Apocalypse followed Luna: I wanted to do something heavier, thicker in texture, more unruly and alarming - a concrete Deis Irae. The slowed (creaking)doors and the cat-cry toy are central to it: they provided the threat and despair I wanted (the cat-cry toy was a little round box with a picture of a cat on it which, when you turned it upside down, emitted a thin, pathetic little cry - slowed[on tape], it became, I thought, heart-wrenching).
The passage of Gregorian chant, in Part Two, was used as a vocalization of the door sounds - I’m always looking for sounds of different timbres that express the same emotion. The inclusion of Hitler (tape-echoed into gibberish) in the last part is from my radio childhood, when I heard his broadcasts in the late thirties: I didn’t understand a word, but the terrifying sound of it (made stranger by the shortwave phasing) stayed with me.
The sonic boom(s) were almost the only sounds I had that had originally been recorded in stereo: the sound materials in all my work were, originally, almost all monaural, recorded all over the place in a time before portable stereo tape recorders (the “live” cat in Part Four sang one night outside our apartment window in the Village: I hung a mic out the window for most of the night, recording his arias).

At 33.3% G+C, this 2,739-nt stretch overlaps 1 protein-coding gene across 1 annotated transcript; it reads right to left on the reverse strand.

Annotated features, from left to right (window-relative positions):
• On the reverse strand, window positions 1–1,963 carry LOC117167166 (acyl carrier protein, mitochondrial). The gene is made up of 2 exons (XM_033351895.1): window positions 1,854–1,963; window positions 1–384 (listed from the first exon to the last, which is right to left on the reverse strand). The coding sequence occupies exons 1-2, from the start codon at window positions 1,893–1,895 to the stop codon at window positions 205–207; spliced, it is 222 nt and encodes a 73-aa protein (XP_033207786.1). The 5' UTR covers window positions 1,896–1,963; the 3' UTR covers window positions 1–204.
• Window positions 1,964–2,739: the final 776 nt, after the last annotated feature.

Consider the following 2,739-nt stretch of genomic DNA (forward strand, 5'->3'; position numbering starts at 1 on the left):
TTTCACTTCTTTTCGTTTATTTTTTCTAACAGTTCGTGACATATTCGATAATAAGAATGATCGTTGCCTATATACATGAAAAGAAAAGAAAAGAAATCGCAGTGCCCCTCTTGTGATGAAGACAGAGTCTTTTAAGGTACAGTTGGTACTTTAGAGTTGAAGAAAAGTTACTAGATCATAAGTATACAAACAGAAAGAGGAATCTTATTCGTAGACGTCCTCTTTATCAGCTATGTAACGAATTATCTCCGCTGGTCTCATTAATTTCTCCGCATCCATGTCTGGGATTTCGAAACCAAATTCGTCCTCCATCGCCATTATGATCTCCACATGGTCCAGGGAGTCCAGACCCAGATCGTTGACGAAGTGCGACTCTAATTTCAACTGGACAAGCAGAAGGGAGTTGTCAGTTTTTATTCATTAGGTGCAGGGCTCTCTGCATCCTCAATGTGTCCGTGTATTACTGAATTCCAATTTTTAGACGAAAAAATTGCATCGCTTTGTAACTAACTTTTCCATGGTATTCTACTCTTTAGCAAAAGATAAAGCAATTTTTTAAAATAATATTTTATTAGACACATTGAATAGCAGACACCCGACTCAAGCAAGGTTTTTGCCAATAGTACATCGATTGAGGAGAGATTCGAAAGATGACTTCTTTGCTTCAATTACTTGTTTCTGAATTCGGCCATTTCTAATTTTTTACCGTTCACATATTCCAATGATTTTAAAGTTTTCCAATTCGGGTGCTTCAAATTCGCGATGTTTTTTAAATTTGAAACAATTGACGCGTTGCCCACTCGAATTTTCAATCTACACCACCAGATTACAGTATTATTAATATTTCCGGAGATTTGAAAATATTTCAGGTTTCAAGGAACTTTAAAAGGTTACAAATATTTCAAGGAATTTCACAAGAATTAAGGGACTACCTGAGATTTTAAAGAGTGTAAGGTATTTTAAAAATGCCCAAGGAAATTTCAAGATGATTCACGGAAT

First Part: Orchestral chimes, voice, generator, sonic boom (jet), pie tin, piano
Second Part: Various doors, generator, Gregorian chant
Third Part Cat-cry (toy), chimes, drum, voice, oilwell, piano
Fourth Part Generator, bamboo flute, chimes, hollow tube, a live cat, piano, jets, cymbal, voice (Adolph Hitler’s), drum
Apocalypse - Part Three
Apocalypse (STARKLAND, 1993)
Luna Park, Traveling Music, Drone, Apocalypse, Two Fragments from Apocalypse, Four Telemetry Tapes.
From A to Z (STARKLAND, 1993)
Excerpt from Luna Park, Part Three (from Apocalypse), Tango (from Quatermass), plus works by Paul Dresher, Joseph Kasinskas, Joseph Lukasik, Pamela Z, Barbara Imhoff, Charles Amirkhanian, and Phillip Kent Bimstein.
Ohm: The Early Gurus Of Electronic Music (Ellipsis Arts, 2000)
Apocalypse (part 2), alongside early electronic works by other composers including Robert Ashley, David Behrman, John Cage, Luc Ferrari, Edgard Varèse (Poème Electronique) and Iannis Xenakis. A compilation on a 3xCD box set with 90-page booklet was originally released, then re-released as a “Special Edition” which included a 2 hour DVD containing films, interviews and animations of the various artists featured on the CDs.
Organised Sound by Tod Dockstader (Doxy Records, 2014-06-02)
Luna Park, Apocalypse, Traveling Music.